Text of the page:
What is it about the Moto Guzzi V7 vehicle range that interested you most for this project
James Hammarhead (JH): When I began thinking about a Hammarhead bike that could take on the urban commute and break free for fast and light travel, the modern take on the Moto Guzzi V7 seemed ideal with its simple air-cooled V-twin, updated with modern electronic fuel injection, and niceties such as electric start. The engine has ample power around town and really shines when paired with the sweet handling chassis and a twisty back road. The trouble-free shaft drive sealed the deal. The bike is long, low and smooth, with a history beyond reproach.
What inspired you to start this project?
JH: The challenge was to create a minimal motorcycle at home on the long road. We wanted to create a bike that confronted what features a functional transport in an urban setting would require, such as the ability to store a laptop, for example. At the same time we wanted the bike to be able to break free for fast and light travel and ultimately enhance the rider’s experience.
Can you explain the process from start to finish?
JH: We began the V7 Wayward project by stripping away layers of the bike to reveal the Moto Guzzi V7 Café Classic’s essential form. The bodywork was simplified and as a result, the chassis could be freed from excess brackets and mounting tabs. This reduced overall weight and visually lightened the motorcycle. To further reduce the bike, the large stock fenders were replaced with simple alloy units and ancillary components were cleanly repackaged. The engine was not internally modified but performance benefited from high flow K&N air filters, a free breathing custom exhaust and remapped fuel injection. Performance fork springs and rear shocks were fitted and the bike rolls on Avon tires.
Further changes were made to simplify and improve the riding experience. Up front the stock headlight and instrument cluster were replaced with a classic 7-inch teardrop shell that also houses a small speedometer. To achieve a relaxed yet aggressive riding position, mid-rise bars and wide foot pegs were fitted. The rear sub-frame was modified to accept a compact seat. These changes give the rider a comfortable, uncluttered view of the road. In an urban setting a heads up riding position aids navigating through traffic. On the open road, the ergonomics are roomy and allow the rider to shift forward to meet the wind. Low profile, but highly visible LED turn signals, were used and our preferred two-inch round brake light. Finally, inspired by the canvas bags of the 1950s, we created a pair of wax cotton panniers. The compact panniers feature an internal aluminum frame and are capable of swallowing a laptop and rain suit during the weekday hustle, or the bare travel essentials required for a 3-day, 3-week or 3-month ride.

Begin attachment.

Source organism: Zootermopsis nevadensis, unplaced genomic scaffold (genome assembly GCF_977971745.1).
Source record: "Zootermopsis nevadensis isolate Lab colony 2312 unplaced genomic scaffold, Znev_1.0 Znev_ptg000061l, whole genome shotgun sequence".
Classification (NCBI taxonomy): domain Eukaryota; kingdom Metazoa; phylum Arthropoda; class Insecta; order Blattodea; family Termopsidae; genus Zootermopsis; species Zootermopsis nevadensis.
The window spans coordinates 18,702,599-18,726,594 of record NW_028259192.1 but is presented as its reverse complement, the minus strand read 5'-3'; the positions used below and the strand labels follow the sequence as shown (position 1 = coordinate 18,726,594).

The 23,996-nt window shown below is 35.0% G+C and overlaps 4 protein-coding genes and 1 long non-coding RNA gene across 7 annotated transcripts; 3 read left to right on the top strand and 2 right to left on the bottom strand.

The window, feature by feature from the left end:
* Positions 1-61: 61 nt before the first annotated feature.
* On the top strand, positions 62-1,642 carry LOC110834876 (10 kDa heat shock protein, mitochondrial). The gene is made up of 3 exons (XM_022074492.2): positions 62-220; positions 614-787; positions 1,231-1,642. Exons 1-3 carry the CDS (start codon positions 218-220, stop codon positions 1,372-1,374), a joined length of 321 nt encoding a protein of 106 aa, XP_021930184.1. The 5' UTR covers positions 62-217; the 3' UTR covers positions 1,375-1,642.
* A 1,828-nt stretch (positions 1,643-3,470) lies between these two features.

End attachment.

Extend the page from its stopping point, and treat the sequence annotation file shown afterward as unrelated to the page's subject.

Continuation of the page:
The V7 Wayward offers the convenience, performance and reliability of a modern motorcycle and the vital character of the Moto Guzzi V-twin engine, apparent at the first twist of the throttle. The compact size of the bike and panniers challenge the rider to travel light. The spare and lean nature of the Wayward allows the rider to pursue the road unobstructed. Add a map and tomorrow’s destination, and legends can and will be written.